Barn Gallery

[cs_drop_cap letter=”4″ color=”#000000″ size=”5em” ] This bright red gallery on the edge of Perkins Cove has been a landmark since it opened in 1959. Run by the nonprofit Ogunquit Arts Collaborative, it showcases local painters, photographers, sculptors, and others. Check the event schedule for the summer slate of lectures, demos, music, and poetry readings. The gallery packs them in for an annual auction the first week in August. Shore Rd. and Bourne Ln., Ogunquit. 207-646-8400.


Mary P. Harding“It’s not always the easiest area to maneuver in the middle of the summer, but in the heart of York Beach is a place called ”Chases Garage (16 Main St.; 207-361-4162). I used to get my car inspected there. Now, recent New Hampshire Institute of Art grads Cait Giunta and Ned Roche have turned it into studio spaces with a small gallery up front and a focus on printmaking and ceramics. They show work by artists who use the studios, but also former professors and others. Some of Maine’s top ceramics artists have done workshops there. They’re sort of doing it on a shoestring, and there’s just a great energy.” — Mary P. Harding, curator at York’s George Marshall Store Gallery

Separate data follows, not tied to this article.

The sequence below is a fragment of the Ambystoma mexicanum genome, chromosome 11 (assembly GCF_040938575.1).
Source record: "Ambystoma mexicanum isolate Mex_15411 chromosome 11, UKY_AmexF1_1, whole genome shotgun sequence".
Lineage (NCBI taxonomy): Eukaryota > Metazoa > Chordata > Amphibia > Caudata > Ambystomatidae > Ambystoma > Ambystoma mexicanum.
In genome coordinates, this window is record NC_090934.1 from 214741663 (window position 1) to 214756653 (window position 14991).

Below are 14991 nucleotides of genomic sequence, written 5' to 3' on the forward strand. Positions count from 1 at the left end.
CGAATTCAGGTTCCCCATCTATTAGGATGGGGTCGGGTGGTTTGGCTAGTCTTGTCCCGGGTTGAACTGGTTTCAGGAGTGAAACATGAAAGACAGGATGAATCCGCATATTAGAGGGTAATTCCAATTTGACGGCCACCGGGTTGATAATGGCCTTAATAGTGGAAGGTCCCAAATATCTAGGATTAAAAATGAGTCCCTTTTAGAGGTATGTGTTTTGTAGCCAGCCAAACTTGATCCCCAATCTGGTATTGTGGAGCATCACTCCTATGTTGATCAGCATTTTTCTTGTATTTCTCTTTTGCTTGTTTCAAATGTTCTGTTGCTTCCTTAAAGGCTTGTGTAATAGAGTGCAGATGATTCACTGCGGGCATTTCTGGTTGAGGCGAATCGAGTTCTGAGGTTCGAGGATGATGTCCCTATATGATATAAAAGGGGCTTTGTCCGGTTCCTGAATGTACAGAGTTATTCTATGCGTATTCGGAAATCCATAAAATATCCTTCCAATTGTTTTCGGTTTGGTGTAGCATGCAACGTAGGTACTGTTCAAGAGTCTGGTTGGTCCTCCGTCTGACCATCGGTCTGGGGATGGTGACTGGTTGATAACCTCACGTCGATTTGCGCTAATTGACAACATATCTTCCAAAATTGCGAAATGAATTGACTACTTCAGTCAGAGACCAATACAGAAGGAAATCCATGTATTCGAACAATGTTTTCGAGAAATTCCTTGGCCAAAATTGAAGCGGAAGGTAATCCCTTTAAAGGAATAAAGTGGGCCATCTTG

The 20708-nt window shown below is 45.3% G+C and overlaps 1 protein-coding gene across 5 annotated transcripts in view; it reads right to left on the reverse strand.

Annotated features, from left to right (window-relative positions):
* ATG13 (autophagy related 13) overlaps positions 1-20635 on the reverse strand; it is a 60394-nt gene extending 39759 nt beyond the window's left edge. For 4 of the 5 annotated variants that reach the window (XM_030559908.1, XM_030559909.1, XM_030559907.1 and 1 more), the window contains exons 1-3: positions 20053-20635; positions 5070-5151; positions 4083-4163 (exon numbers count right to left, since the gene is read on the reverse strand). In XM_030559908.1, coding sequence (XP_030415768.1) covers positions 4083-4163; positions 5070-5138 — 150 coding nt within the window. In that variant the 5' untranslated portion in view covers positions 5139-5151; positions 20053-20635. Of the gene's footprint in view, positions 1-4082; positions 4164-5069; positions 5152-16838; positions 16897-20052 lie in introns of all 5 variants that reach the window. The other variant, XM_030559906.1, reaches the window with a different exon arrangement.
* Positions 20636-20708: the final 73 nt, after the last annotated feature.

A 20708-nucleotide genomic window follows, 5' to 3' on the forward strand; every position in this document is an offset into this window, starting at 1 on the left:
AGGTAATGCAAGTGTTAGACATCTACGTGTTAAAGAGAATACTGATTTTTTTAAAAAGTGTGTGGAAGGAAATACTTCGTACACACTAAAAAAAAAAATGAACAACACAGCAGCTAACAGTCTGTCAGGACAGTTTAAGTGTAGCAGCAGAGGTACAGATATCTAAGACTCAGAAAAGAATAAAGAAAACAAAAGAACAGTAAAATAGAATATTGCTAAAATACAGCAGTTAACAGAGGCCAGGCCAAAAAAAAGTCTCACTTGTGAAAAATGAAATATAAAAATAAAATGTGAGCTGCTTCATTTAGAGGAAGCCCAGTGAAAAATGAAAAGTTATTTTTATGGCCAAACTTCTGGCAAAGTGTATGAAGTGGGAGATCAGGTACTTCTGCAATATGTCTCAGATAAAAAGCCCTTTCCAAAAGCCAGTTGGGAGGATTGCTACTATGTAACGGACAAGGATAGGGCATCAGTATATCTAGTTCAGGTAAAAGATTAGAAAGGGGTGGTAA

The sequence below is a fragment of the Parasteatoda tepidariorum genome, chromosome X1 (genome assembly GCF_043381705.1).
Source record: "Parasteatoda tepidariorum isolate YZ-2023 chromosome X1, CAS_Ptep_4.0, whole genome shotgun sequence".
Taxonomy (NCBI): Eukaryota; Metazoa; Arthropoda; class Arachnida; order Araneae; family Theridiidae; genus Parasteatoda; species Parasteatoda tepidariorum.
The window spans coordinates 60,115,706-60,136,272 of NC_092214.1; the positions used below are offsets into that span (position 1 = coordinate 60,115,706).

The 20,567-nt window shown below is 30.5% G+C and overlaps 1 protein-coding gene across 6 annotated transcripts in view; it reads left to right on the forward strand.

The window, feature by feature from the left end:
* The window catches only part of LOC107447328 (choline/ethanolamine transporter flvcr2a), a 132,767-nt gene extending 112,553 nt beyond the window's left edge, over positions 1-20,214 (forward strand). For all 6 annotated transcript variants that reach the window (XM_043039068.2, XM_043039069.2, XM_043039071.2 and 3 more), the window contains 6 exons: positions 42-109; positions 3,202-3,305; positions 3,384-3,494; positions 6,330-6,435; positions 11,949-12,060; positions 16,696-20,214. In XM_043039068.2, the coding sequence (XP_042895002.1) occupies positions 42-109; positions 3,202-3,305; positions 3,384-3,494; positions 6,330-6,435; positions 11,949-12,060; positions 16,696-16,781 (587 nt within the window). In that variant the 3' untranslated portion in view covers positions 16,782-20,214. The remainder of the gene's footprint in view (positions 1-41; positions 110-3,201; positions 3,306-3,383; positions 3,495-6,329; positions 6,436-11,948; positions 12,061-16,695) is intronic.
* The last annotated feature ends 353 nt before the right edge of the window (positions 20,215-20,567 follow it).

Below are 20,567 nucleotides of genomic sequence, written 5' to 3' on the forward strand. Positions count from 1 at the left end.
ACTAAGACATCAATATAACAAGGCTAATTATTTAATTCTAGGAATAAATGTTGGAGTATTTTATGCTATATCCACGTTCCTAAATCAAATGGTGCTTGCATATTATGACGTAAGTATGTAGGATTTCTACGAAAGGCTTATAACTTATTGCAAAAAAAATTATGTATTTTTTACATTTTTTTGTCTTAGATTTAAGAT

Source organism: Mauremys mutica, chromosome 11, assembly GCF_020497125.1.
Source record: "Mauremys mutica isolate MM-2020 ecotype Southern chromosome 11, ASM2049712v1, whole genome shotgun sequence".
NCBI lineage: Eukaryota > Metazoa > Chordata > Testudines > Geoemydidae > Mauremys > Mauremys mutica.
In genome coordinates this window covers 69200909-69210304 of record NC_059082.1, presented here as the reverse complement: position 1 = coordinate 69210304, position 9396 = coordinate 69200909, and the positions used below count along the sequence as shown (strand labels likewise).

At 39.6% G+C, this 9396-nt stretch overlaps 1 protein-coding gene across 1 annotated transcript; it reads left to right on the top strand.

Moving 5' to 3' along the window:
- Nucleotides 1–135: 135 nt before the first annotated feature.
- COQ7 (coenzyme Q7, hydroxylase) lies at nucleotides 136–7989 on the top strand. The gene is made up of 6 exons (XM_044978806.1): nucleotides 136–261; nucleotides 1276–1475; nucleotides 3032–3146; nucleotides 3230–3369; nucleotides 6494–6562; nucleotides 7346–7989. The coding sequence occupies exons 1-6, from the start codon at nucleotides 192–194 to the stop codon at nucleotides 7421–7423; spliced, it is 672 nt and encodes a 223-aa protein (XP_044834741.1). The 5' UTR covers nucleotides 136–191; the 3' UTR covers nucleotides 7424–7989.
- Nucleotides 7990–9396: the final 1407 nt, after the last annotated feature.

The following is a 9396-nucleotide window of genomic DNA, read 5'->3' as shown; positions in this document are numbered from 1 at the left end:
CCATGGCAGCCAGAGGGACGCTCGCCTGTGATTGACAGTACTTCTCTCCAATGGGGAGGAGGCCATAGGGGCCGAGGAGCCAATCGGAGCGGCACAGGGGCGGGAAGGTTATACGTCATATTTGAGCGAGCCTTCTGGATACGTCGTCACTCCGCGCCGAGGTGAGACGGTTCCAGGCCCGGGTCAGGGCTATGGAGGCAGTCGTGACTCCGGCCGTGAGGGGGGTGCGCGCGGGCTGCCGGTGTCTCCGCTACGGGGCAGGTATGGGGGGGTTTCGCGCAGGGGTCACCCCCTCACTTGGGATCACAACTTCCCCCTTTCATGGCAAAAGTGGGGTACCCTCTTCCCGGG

Corey Daniels Gallery

[cs_drop_cap letter=”5″ color=”#000000″ size=”5em” ] Twenty-five years ago, Corey Daniels transformed a stately 19th-century colonial and adjoining barn into a mod, expansive exhibition space, with art spread across 6,000 square feet in seven rooms. Artists include Rockport photographer Shoshannah White, whose encaustic landscape (and seascape) photos are hauntingly beautiful, and Kennebunk native and designer Miles Spadone, whose experimental, often plasticky sculptures play with notions of utility. The big gallery accommodates large-scale installations too. A painter himself, Daniels also collects antiques and artifacts, and some of his finds share space with the art. 2208 Post Rd., Wells. 207-646-5301.